One of the side-projects I’ve been working on is a "useable phone", where you can call a phone interface and select its apps to toggle certain settings ON or OFF (such as Party Train) and call certain functions (such as the Save Menu) from within SMILE GAME BUILDER.
Development HistoryWhile development initially began more as an experiment for a unique icon-driven custom menu, I quickly realised how much it resembled a cellphone layout, with all its apps neatly laid out on-screen.
So I began redesigning the layout and interface to look more like a typical cellphone. And I began planning which features could be used as apps.
Although it’s still a work-in-progress, I will continue work on it over time. There are plenty of bugs and some of the routines don’t quite function as intended, so I still have a long way to go before a fully functioning phone custom menu.
Some app functions, such as the Equipment and Jukebox, may not be viable or achievable, so they might need removing or replacing.
Custom Menu Online Classes/Tutorials
At the end of July to the beginning of August, I’m going to start work on a series of courses or online classes dedicated to creating custom menus for SMILE GAME BUILDER, which will be available on the Gnome Treasure store.
During the course, you’ll learn how to create unique custom menus from start to finish, from a simple "settings menu" to something more complex like the phone custom menu.
I’m not sure of pricing or format yet, but that’ll develop over time, and I’ll make the announcements here and on Twitter.
Yes, that’s right! I have officially joined the SMILE GAME BUILDER Summer 2020 Game Jam, hosted by AmalgamAsh.
This is the first game jam I’ve entered. I wasn’t going to enter at all, but I figured why not?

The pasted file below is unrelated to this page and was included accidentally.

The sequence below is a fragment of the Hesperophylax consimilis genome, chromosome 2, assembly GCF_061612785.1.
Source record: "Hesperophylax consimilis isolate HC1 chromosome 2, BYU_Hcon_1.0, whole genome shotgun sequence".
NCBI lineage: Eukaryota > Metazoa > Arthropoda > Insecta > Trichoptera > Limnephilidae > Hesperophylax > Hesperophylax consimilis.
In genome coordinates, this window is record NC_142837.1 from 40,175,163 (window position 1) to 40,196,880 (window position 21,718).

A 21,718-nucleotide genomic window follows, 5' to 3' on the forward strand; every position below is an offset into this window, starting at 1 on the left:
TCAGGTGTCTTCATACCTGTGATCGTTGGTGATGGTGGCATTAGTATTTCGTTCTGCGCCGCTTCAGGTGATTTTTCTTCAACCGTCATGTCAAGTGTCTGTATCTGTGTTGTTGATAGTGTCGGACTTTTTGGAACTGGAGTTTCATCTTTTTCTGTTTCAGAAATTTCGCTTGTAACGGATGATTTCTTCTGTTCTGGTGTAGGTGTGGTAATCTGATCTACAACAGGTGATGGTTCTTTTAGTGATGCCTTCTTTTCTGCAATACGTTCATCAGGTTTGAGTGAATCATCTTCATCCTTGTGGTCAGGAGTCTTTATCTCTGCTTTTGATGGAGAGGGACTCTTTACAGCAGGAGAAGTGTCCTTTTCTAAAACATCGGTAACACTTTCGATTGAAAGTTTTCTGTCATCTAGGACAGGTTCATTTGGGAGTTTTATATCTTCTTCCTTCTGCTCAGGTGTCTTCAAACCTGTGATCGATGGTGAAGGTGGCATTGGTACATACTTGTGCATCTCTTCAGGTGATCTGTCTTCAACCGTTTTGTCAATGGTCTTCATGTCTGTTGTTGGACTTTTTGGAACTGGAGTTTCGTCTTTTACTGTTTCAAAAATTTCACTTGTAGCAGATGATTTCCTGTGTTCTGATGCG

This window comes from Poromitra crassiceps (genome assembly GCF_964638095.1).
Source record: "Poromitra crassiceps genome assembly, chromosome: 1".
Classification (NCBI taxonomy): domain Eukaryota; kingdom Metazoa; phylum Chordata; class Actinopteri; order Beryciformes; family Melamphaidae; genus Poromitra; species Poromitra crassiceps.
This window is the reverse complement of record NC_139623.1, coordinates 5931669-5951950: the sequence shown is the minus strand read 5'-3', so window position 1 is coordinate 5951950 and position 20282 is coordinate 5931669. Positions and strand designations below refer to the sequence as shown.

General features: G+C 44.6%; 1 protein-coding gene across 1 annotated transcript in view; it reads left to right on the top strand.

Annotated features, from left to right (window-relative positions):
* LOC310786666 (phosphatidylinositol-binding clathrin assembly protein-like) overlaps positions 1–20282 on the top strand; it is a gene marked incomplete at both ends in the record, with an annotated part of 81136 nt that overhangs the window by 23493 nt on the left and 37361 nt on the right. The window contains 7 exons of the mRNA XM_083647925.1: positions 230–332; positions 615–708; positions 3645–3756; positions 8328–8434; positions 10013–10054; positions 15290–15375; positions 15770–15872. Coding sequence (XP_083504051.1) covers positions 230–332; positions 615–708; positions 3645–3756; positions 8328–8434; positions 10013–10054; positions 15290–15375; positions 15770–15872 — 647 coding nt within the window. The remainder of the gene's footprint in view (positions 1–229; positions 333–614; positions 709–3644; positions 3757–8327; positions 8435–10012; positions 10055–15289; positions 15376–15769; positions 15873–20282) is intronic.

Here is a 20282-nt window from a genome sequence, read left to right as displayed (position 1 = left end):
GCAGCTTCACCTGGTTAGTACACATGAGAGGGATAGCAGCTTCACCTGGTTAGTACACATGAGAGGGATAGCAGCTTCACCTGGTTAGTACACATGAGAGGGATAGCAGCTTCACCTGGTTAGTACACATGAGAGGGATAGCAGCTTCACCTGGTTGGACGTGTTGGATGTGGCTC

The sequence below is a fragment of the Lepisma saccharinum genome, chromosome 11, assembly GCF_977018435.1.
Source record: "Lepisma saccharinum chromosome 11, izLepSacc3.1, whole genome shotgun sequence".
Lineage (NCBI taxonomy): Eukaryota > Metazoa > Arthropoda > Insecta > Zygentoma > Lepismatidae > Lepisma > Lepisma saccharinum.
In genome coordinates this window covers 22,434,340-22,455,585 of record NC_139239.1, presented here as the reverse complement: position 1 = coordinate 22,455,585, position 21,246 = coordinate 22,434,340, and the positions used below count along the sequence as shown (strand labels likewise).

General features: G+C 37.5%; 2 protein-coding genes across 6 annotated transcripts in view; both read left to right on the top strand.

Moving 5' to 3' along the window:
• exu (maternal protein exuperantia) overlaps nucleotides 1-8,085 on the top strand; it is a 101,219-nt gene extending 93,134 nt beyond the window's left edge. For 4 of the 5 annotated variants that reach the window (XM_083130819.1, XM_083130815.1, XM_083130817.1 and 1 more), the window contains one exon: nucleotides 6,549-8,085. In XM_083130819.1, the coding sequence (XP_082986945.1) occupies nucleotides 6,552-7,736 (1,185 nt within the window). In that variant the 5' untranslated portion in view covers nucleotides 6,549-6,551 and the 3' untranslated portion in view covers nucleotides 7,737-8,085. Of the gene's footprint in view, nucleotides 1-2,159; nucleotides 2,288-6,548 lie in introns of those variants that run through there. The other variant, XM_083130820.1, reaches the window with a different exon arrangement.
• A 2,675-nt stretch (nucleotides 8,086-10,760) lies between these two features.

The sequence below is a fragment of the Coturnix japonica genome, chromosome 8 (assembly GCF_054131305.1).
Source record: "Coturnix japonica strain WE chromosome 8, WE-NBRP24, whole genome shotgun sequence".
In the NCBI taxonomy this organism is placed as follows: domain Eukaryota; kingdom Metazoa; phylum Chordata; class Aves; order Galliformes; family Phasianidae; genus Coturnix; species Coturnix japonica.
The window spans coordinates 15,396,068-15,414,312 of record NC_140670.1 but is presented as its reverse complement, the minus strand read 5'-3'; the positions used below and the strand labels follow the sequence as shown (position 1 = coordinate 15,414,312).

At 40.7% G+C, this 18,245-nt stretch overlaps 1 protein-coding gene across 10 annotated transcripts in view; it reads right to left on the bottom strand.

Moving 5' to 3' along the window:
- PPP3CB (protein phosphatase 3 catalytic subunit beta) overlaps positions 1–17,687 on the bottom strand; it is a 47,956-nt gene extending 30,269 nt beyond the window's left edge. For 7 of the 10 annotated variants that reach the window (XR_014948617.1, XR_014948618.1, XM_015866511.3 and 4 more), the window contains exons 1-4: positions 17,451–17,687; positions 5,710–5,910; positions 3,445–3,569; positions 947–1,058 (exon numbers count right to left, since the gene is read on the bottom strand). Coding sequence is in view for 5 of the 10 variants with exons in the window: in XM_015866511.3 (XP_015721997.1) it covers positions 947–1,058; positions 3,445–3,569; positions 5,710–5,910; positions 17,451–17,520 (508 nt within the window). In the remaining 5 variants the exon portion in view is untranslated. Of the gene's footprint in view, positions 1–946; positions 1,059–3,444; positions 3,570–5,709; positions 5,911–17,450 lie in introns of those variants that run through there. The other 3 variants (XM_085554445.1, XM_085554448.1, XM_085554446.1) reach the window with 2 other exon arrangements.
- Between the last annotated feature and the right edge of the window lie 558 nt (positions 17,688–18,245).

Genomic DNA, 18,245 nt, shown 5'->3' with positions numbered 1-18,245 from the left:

I’m constantly asked why, if I’ve been with SGB since the beginning, haven’t I produced any games? It’s a valid question.
Aside from creating my SGB Tutorials, part of the problem with entering game jams (and the reason I haven’t entered any yet) has been motivation and focus because…life and work, y’know! Hence, this game jam will provide the opportunity to refocus and fuel the motivational drive and determination to publish a game, even a short one or a demo at this point.
So my official entry into the Game Jam is Enigma of the Wulf, which is a short mystery-drive game. It mostly uses the default models, with a few additions from the Type-B Friends with Symbols and G-Style Modern City Resource Pack Vol. 1 DLCs.
I won’t divulge too many details yet, but will continue working on it on my days off until the end date (maybe before then).
If development on the game continues after the Game Jam ends, I’ll further expand the storyline, create new models – including animations – and assets for it, and create a separate section here and on GameJolt for progress update.
The SMILE GAME BUILDER Summer 2020 Game Jam is now on! Submissions open from July 19th 2020 at 6:00 AM to July 31st 2020 at 6:00 AM.
The game jam is created by AmalgamAsh, whom you might know from his SMILE GAME BUILDER Playthroughs.